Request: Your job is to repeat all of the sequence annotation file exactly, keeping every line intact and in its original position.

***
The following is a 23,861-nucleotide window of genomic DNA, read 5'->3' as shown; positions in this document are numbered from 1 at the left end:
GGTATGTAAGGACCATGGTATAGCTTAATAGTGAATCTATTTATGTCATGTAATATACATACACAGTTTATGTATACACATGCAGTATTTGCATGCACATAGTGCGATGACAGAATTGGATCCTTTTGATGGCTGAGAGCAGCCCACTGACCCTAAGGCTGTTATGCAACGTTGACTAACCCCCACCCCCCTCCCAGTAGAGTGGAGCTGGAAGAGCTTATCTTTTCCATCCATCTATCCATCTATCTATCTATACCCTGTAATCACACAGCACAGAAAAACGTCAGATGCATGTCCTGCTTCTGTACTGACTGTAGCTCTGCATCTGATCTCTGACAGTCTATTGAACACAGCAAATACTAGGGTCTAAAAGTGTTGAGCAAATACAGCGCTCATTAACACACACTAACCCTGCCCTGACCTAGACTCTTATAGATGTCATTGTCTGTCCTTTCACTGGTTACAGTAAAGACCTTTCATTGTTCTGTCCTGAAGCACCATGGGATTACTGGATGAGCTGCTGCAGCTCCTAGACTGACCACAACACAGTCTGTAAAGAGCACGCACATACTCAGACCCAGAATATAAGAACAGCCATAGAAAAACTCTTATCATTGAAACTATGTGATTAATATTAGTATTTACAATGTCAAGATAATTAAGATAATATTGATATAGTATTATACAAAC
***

The following is a 23,861-nucleotide window of genomic DNA, read 5'->3' as shown; positions in this document are numbered from 1 at the left end:
GGTATGTAAGGACCATGGTATAGCTTAATAGTGAATCTATTTATGTCATGTAATATACATACACAGTTTATGTATACACATGCAGTATTTGCATGCACATAGTGCGATGACAGAATTGGATCCTTTTGATGGCTGAGAGCAGCCCACTGACCCTAAGGCTGTTATGCAACGTTGACTAACCCCCACCCCCCTCCCAGTAGAGTGGAGCTGGAAGAGCTTATCTTTTCCATCCATCTATCCATCTATCTATCTATACCCTGTAATCACACAGCACAGAAAAACGTCAGATGCATGTCCTGCTTCTGTACTGACTGTAGCTCTGCATCTGATCTCTGACAGTCTATTGAACACAGCAAATACTAGGGTCTAAAAGTGTTGAGCAAATACAGCGCTCATTAACACACACTAACCCTGCCCTGACCTAGACTCTTATAGATGTCATTGTCTGTCCTTTCACTGGTTACAGTAAAGACCTTTCATTGTTCTGTCCTGAAGCACCATGGGATTACTGGATGAGCTGCTGCAGCTCCTAGACTGACCACAACACAGTCTGTAAAGAGCACGCACATACTCAGACCCAGAATATAAGAACAGCCATAGAAAAACTCTTATCATTGAAACTATGTGATTAATATTAGTATTTACAATGTCAAGATAATTAAGATAATATTGATATAGTATTATACAAAC